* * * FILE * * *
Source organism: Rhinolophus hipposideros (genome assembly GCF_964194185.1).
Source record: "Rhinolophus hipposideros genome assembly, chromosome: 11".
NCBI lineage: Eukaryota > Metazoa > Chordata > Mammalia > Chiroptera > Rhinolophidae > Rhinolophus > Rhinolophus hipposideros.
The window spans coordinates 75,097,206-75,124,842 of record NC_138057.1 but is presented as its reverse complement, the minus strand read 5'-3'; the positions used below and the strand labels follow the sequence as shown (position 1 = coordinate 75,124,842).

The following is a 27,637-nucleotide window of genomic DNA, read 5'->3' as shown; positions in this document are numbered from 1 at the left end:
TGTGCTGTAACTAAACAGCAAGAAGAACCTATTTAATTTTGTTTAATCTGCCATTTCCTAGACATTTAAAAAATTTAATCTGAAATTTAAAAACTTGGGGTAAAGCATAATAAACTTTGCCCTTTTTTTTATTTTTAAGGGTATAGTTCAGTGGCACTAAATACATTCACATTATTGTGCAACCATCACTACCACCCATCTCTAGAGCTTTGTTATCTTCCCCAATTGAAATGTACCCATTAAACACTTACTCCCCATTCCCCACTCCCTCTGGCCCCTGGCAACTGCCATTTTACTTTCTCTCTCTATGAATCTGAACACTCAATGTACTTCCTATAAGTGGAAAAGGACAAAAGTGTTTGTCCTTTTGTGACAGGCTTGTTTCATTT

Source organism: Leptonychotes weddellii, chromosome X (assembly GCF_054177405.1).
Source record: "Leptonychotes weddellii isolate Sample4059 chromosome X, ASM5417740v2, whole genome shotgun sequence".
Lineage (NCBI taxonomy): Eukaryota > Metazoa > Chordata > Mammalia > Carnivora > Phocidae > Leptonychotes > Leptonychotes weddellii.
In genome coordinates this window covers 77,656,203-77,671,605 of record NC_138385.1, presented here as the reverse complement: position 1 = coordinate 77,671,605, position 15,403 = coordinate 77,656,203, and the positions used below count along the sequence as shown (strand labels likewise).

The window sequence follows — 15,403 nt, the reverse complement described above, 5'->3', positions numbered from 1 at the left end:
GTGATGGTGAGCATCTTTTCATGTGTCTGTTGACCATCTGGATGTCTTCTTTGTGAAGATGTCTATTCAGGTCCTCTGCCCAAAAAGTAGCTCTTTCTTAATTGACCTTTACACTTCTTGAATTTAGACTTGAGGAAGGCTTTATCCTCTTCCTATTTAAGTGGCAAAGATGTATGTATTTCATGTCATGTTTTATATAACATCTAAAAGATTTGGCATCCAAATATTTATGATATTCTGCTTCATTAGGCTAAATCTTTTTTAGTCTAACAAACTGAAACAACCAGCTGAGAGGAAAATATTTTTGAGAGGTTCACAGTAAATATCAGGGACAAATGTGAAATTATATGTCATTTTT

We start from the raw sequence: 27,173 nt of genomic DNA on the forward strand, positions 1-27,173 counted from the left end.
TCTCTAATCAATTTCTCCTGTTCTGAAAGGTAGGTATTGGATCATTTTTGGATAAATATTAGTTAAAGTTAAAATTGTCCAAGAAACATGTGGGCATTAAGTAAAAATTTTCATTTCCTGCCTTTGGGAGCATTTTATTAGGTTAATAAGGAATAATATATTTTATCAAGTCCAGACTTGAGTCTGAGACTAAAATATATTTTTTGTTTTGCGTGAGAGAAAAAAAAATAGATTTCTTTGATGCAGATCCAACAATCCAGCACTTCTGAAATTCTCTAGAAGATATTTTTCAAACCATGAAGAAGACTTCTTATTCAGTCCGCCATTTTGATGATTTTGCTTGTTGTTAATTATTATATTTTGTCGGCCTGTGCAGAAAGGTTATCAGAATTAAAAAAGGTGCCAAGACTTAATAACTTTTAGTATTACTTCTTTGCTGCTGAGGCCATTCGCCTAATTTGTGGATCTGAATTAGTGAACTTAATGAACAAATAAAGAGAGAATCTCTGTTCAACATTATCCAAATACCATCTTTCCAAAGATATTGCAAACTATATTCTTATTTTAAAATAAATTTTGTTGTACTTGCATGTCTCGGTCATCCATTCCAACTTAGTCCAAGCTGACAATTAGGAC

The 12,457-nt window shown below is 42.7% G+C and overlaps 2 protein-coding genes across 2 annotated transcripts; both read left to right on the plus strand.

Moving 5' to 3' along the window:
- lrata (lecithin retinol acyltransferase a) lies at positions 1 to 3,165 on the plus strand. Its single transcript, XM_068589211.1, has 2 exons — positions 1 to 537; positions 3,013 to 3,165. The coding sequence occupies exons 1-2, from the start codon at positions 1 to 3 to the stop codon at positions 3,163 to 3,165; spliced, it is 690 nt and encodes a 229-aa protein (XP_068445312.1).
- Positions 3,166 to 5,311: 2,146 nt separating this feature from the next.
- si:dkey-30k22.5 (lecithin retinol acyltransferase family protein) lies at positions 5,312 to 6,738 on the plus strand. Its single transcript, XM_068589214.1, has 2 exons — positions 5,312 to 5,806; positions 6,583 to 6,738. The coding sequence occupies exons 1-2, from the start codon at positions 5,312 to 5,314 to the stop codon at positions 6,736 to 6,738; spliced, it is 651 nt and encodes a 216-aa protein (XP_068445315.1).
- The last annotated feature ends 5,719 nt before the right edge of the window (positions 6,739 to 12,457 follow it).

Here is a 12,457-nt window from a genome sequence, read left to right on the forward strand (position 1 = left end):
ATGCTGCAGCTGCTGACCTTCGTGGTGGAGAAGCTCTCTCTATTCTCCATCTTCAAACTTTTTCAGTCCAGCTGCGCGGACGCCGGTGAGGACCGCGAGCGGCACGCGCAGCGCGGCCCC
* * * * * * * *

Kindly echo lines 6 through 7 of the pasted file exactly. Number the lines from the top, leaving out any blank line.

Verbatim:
TGTGCTGTAACTAAACAGCAAGAAGAACCTATTTAATTTTGTTTAATCTGCCATTTCCTAGACATTTAAAAAATTTAATCTGAAATTTAAAAACTTGGGGTAAAGCATAATAAACTTTGCCCTTTTTTTTATTTTTAAGGGTATAGTTCAGTGGCACTAAATACATTCACATTATTGTGCAACCATCACTACCACCCATCTCTAGAGCTTTGTTATCTTCCCCAATTGAAATGTACCCATTAAACACTTACTCCCCATTCCCCACTCCCTCTGGCCCCTGGCAACTGCCATTTTACTTTCTCTCTCTATGAATCTGAACACTCAATGTACTTCCTATAAGTGGAAAAGGACAAAAGTGTTTGTCCTTTTGTGACAGGCTTGTTTCATTT

Source organism: Leptonychotes weddellii, chromosome X (assembly GCF_054177405.1).